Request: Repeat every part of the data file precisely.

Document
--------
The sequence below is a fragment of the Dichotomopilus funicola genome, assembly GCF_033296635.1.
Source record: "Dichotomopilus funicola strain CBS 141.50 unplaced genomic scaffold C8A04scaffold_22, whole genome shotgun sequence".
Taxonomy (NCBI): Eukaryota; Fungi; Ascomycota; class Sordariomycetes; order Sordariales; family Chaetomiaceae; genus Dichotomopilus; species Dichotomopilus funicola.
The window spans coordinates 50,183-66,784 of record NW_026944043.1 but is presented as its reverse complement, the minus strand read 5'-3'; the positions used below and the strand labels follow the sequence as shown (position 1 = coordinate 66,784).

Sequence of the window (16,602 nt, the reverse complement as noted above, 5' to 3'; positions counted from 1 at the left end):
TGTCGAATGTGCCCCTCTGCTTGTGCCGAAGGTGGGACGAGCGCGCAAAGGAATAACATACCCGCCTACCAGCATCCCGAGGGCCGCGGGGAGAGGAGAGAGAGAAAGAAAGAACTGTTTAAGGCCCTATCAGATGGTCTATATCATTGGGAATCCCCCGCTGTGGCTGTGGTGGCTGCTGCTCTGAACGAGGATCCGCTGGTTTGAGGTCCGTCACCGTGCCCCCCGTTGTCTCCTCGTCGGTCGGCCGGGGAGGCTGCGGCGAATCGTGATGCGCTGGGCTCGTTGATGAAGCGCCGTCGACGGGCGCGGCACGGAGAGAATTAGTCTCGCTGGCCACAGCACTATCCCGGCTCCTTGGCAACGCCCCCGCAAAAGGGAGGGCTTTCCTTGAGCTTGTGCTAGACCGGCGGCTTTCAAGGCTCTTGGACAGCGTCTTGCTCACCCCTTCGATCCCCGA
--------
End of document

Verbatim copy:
The sequence below is a fragment of the Dichotomopilus funicola genome, assembly GCF_033296635.1.
Source record: "Dichotomopilus funicola strain CBS 141.50 unplaced genomic scaffold C8A04scaffold_22, whole genome shotgun sequence".
Taxonomy (NCBI): Eukaryota; Fungi; Ascomycota; class Sordariomycetes; order Sordariales; family Chaetomiaceae; genus Dichotomopilus; species Dichotomopilus funicola.
The window spans coordinates 50,183-66,784 of record NW_026944043.1 but is presented as its reverse complement, the minus strand read 5'-3'; the positions used below and the strand labels follow the sequence as shown (position 1 = coordinate 66,784).

Sequence of the window (16,602 nt, the reverse complement as noted above, 5' to 3'; positions counted from 1 at the left end):
TGTCGAATGTGCCCCTCTGCTTGTGCCGAAGGTGGGACGAGCGCGCAAAGGAATAACATACCCGCCTACCAGCATCCCGAGGGCCGCGGGGAGAGGAGAGAGAGAAAGAAAGAACTGTTTAAGGCCCTATCAGATGGTCTATATCATTGGGAATCCCCCGCTGTGGCTGTGGTGGCTGCTGCTCTGAACGAGGATCCGCTGGTTTGAGGTCCGTCACCGTGCCCCCCGTTGTCTCCTCGTCGGTCGGCCGGGGAGGCTGCGGCGAATCGTGATGCGCTGGGCTCGTTGATGAAGCGCCGTCGACGGGCGCGGCACGGAGAGAATTAGTCTCGCTGGCCACAGCACTATCCCGGCTCCTTGGCAACGCCCCCGCAAAAGGGAGGGCTTTCCTTGAGCTTGTGCTAGACCGGCGGCTTTCAAGGCTCTTGGACAGCGTCTTGCTCACCCCTTCGATCCCCGA